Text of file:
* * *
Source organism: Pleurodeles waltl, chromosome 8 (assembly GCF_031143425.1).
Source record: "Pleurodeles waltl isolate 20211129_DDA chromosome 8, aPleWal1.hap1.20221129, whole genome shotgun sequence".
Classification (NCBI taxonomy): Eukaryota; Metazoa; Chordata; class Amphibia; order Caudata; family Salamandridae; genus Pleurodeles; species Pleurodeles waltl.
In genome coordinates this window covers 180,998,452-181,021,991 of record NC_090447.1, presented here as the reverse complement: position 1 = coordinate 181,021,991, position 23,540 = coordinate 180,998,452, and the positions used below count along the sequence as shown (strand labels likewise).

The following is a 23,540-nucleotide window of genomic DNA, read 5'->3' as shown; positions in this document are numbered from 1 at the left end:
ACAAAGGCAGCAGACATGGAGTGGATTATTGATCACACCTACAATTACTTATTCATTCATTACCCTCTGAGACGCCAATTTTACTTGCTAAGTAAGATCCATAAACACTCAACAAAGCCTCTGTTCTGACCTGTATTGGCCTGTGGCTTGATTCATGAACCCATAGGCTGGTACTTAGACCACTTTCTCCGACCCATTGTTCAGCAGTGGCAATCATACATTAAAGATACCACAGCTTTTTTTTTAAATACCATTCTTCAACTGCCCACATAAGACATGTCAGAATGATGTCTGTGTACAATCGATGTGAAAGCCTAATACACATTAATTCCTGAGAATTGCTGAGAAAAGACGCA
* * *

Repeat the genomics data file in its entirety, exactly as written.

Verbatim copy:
Source organism: Pleurodeles waltl, chromosome 8 (assembly GCF_031143425.1).
Source record: "Pleurodeles waltl isolate 20211129_DDA chromosome 8, aPleWal1.hap1.20221129, whole genome shotgun sequence".
Classification (NCBI taxonomy): Eukaryota; Metazoa; Chordata; class Amphibia; order Caudata; family Salamandridae; genus Pleurodeles; species Pleurodeles waltl.
In genome coordinates this window covers 180,998,452-181,021,991 of record NC_090447.1, presented here as the reverse complement: position 1 = coordinate 181,021,991, position 23,540 = coordinate 180,998,452, and the positions used below count along the sequence as shown (strand labels likewise).

The following is a 23,540-nucleotide window of genomic DNA, read 5'->3' as shown; positions in this document are numbered from 1 at the left end:
ACAAAGGCAGCAGACATGGAGTGGATTATTGATCACACCTACAATTACTTATTCATTCATTACCCTCTGAGACGCCAATTTTACTTGCTAAGTAAGATCCATAAACACTCAACAAAGCCTCTGTTCTGACCTGTATTGGCCTGTGGCTTGATTCATGAACCCATAGGCTGGTACTTAGACCACTTTCTCCGACCCATTGTTCAGCAGTGGCAATCATACATTAAAGATACCACAGCTTTTTTTTTAAATACCATTCTTCAACTGCCCACATAAGACATGTCAGAATGATGTCTGTGTACAATCGATGTGAAAGCCTAATACACATTAATTCCTGAGAATTGCTGAGAAAAGACGCA